x

Abu Dhabi, UAEThursday 15 November 2018

Album review: Nicki Minaj still sits proudly on her throne in 'Queen'

Does the Trinidad-born rapper succeed in her mission to present 'a classic hip-hop album that people will never forget'?
Nicki Minaj keeps the crown with ‘Queen'. PA

Even before her 2010 debut Pink Friday, Nicki Minaj crowed about her self-proclaimed status as rap royalty. On this fourth album, however, she’s determined that listeners bow down for her coronation.

The Trinidad-born wordsmith is one of the most accomplished language-flipping rappers of the 21st century, but the problem is, most listeners are mainly familiar with her chart-crashing pop tunes and corny quirk-hits such as Starships and Anaconda.

There is still pop here, most notably on Ariana Grande-featuring ballad Bed. Elsewhere, though, the spectre of bass-heavy contemporary club-rap hangs large – Queen is almost Minaj’s trap album.

The likes of fabulously foul-mouthed Barbie Dreams, the Auto-Tune-heavy Hard White and LLC’s minimal beat ably demonstrate that aesthetic.

Majesty is the best example that she can do both pop and hard-edged rhyming in the space of one track, however, opening with a piano-laden refrain by Brit artist Labrinth, before moving into a grime-inspired beat. Then Eminem ducks in with a sung section reminiscent of Macklemore & Ryan Lewis that acts as a prelude to a breathless rap. It has to be a hit in waiting.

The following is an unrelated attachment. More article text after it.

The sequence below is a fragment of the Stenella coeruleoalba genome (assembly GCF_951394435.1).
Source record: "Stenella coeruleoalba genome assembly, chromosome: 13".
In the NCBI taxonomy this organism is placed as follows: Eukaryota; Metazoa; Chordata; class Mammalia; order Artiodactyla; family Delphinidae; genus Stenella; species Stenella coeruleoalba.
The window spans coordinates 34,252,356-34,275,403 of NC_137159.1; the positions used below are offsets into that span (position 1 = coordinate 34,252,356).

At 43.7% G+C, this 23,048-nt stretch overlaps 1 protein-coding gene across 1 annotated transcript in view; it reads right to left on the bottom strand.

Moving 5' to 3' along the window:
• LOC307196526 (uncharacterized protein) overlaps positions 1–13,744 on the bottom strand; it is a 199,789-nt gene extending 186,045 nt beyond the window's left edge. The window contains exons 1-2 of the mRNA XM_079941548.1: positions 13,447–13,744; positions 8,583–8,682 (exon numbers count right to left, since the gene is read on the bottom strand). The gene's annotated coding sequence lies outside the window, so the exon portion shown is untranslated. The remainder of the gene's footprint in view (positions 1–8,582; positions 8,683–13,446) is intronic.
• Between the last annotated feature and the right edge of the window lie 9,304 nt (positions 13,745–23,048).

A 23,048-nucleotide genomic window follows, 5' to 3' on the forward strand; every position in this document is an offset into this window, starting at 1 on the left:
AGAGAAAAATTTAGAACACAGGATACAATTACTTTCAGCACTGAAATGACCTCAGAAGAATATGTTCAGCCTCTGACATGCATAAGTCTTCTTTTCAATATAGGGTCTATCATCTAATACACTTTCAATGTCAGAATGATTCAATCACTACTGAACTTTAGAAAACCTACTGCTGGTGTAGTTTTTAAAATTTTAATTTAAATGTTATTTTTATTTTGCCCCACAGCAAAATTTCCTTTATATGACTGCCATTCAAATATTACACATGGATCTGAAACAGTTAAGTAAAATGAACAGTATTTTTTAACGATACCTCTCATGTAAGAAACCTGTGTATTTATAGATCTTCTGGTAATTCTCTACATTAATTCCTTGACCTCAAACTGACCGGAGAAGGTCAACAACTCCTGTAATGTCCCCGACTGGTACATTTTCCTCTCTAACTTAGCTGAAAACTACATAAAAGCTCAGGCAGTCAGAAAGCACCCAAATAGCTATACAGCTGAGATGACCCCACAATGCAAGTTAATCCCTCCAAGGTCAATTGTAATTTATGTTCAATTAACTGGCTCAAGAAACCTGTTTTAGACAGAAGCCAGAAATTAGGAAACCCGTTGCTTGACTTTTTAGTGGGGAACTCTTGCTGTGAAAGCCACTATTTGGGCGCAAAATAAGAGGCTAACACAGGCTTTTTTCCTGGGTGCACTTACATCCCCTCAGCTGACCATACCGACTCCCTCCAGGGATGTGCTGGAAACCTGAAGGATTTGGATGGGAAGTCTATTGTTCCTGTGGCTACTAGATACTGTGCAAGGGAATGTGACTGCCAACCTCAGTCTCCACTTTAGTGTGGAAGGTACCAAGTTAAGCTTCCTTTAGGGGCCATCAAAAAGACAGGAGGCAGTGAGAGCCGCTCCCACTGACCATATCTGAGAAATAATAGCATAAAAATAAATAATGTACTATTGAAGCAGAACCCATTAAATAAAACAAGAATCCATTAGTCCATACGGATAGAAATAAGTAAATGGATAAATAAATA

_____________________

Read more:

Doing it together: How women (finally) took over the music charts in 2018

Is this the end of off-colour awards?

A family affair: 10 parent-child musical collaborations

_____________________

Minaj’s long-running lyrical theme of dissing every other female rapper in existence is temporarily derailed on final full track Coco Chanel, featuring 1990s forebear Foxy Brown. It’s an aggressive, insistent three-and-a-quarter minutes that mostly shows that the younger rapper’s assertions being the best in her class are largely on point.

Does Minaj succeed in her mission to present what she has labelled “a classic hip-hop album that people will never forget”? The main barrier to that is that 17 tracks (or 19 including an interlude and an outro) is just too much. Kanye West and cohorts showed how it can be done earlier this summer with a series of on-point seven-trackers. There still isn’t a female lyricist who can go toe-to-toe with Minaj, though, so her throne as queen of rap seems secure for now.

Queen

Nicki Minaj

(Young Money/Cash Money)